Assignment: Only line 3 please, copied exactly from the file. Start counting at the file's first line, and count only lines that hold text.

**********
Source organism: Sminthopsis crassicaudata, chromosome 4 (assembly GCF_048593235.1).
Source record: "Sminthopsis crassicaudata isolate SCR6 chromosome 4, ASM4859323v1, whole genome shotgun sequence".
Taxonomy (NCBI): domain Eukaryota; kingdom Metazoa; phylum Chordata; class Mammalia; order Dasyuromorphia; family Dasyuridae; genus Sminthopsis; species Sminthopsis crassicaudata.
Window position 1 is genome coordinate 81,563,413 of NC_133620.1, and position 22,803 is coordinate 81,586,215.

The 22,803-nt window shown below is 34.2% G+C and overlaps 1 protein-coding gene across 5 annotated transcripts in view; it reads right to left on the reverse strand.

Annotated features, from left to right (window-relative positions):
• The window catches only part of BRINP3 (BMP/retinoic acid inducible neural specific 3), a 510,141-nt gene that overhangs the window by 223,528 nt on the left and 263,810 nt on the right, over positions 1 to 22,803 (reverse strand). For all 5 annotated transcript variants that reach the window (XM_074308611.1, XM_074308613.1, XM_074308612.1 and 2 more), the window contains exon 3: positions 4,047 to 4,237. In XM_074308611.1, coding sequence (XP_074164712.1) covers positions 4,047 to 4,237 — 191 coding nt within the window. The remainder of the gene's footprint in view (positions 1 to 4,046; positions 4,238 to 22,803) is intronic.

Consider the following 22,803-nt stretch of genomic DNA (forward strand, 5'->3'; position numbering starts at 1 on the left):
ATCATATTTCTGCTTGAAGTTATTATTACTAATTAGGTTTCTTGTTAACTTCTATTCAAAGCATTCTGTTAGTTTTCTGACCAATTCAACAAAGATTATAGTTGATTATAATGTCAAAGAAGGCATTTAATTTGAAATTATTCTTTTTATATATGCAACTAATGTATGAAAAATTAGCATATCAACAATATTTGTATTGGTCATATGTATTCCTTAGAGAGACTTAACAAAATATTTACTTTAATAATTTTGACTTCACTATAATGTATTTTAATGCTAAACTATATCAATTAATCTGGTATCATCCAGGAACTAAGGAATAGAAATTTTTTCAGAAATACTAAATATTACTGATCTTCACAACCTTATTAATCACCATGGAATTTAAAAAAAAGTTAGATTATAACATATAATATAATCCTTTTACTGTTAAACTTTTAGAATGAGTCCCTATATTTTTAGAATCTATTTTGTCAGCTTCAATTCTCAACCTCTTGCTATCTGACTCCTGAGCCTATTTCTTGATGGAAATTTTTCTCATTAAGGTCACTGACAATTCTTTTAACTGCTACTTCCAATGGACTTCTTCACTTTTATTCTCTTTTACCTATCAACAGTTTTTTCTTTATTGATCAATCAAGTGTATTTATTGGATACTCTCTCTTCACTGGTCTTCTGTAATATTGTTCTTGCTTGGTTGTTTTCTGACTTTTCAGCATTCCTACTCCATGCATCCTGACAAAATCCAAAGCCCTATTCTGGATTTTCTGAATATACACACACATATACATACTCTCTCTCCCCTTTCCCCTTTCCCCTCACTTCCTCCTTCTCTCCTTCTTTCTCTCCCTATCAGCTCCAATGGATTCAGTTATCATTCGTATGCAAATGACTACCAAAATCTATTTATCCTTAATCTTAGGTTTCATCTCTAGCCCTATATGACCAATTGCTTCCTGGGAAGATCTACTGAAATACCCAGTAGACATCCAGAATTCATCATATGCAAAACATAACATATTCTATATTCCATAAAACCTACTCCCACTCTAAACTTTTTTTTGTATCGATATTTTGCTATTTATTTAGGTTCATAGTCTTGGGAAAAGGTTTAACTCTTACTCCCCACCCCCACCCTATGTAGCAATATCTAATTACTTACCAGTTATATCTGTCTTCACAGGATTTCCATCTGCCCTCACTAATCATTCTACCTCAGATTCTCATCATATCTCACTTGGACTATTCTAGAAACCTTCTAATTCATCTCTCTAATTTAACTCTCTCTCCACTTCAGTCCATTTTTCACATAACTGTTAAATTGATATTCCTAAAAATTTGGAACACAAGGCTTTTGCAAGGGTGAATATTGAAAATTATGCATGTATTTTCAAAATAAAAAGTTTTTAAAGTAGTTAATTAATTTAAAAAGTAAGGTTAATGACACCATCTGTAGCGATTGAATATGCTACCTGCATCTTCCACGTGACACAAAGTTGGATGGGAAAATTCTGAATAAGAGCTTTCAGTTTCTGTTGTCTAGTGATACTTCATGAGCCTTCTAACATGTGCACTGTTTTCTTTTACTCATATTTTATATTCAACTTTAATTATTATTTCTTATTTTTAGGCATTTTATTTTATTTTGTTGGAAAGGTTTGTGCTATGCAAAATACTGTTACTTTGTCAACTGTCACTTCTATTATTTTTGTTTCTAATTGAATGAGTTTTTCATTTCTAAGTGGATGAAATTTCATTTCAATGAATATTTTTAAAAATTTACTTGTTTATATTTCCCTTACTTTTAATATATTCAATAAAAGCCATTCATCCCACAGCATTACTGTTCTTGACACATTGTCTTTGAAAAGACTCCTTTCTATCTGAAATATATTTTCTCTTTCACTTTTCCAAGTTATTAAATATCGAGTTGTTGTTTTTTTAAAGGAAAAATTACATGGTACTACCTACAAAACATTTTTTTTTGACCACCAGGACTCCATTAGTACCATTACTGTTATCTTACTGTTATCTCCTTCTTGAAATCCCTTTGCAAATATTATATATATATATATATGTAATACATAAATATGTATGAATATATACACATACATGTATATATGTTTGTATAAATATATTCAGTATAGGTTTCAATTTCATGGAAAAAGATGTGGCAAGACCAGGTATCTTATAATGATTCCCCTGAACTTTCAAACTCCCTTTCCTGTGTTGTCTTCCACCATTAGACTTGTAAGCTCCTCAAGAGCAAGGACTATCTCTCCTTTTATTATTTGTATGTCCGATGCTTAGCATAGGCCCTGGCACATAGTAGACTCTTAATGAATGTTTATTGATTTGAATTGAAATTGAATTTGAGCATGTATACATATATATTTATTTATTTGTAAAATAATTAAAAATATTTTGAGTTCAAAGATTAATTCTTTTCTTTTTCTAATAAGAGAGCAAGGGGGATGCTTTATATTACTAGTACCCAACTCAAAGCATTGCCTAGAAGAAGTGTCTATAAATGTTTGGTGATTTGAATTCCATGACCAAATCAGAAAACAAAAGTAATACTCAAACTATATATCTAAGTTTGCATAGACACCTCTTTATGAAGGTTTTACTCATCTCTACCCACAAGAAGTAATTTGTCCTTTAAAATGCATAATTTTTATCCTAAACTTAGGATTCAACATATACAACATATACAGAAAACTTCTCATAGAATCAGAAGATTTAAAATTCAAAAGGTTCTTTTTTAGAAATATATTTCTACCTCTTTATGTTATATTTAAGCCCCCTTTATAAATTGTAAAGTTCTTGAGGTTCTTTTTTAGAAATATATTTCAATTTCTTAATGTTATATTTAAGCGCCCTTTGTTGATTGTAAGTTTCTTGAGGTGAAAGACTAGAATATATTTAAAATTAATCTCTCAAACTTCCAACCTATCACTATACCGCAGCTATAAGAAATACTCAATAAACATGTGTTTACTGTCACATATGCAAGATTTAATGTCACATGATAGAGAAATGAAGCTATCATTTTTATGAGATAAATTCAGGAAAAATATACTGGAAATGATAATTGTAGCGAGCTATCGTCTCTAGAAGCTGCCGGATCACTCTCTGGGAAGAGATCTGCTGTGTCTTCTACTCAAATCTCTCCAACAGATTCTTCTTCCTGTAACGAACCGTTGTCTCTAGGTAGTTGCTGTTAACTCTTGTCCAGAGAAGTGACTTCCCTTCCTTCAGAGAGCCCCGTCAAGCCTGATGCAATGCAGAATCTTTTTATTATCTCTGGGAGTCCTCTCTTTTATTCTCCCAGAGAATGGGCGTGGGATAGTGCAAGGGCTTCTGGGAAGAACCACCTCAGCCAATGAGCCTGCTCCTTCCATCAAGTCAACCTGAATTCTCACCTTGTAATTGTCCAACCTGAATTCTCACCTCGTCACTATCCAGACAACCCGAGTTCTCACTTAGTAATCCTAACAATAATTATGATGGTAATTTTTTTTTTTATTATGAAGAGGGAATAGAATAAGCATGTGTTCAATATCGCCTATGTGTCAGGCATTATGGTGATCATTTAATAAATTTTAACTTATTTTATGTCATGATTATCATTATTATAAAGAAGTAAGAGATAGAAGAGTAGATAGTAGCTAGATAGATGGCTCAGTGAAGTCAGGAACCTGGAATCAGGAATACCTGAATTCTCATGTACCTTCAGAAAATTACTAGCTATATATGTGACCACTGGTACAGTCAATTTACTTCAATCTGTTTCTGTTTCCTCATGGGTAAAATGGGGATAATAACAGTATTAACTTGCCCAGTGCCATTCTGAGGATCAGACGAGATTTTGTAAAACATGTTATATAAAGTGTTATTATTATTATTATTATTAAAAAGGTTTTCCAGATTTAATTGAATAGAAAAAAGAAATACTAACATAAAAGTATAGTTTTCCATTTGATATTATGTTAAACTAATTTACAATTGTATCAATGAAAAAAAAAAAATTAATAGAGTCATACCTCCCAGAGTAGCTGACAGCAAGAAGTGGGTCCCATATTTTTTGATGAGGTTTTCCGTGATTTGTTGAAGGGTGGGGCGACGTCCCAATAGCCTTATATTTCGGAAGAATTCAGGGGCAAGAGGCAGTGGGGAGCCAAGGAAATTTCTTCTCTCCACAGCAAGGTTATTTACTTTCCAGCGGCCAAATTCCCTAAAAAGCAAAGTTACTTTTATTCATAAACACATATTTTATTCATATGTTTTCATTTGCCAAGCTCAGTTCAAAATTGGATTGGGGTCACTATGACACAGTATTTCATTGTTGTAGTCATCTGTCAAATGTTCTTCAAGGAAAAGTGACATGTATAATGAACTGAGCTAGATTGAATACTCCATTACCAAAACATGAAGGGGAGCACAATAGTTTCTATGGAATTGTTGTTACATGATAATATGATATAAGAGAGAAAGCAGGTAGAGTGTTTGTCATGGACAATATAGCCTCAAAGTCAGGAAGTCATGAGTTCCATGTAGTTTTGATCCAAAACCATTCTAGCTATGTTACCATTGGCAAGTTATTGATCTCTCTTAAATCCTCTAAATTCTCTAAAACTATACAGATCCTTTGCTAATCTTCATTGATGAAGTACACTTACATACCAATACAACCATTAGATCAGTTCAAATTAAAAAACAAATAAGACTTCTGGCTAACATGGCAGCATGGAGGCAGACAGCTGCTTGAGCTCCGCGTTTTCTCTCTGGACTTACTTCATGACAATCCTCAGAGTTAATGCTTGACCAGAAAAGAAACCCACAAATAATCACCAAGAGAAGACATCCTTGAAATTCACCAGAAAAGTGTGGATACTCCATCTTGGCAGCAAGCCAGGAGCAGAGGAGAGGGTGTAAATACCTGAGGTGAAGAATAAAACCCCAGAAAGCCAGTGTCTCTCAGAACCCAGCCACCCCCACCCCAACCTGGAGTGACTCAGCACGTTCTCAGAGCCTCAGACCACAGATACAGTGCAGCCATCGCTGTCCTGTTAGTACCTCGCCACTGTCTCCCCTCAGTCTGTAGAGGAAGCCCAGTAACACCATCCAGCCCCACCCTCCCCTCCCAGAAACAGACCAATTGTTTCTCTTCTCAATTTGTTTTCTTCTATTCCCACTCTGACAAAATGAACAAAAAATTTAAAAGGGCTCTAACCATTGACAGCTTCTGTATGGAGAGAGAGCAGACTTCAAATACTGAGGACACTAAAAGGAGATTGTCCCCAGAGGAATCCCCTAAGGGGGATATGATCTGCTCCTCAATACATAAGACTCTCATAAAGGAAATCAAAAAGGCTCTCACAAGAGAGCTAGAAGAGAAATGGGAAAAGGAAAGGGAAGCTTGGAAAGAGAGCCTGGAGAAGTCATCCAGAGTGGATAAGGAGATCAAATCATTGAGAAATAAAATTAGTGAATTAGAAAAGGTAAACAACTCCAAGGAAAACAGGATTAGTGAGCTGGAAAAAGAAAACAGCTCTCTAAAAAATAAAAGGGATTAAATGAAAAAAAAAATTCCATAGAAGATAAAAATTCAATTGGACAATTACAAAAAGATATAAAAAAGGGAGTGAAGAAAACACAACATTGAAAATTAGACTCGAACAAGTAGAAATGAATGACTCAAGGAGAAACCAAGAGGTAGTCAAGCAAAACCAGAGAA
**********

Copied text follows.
Taxonomy (NCBI): domain Eukaryota; kingdom Metazoa; phylum Chordata; class Mammalia; order Dasyuromorphia; family Dasyuridae; genus Sminthopsis; species Sminthopsis crassicaudata.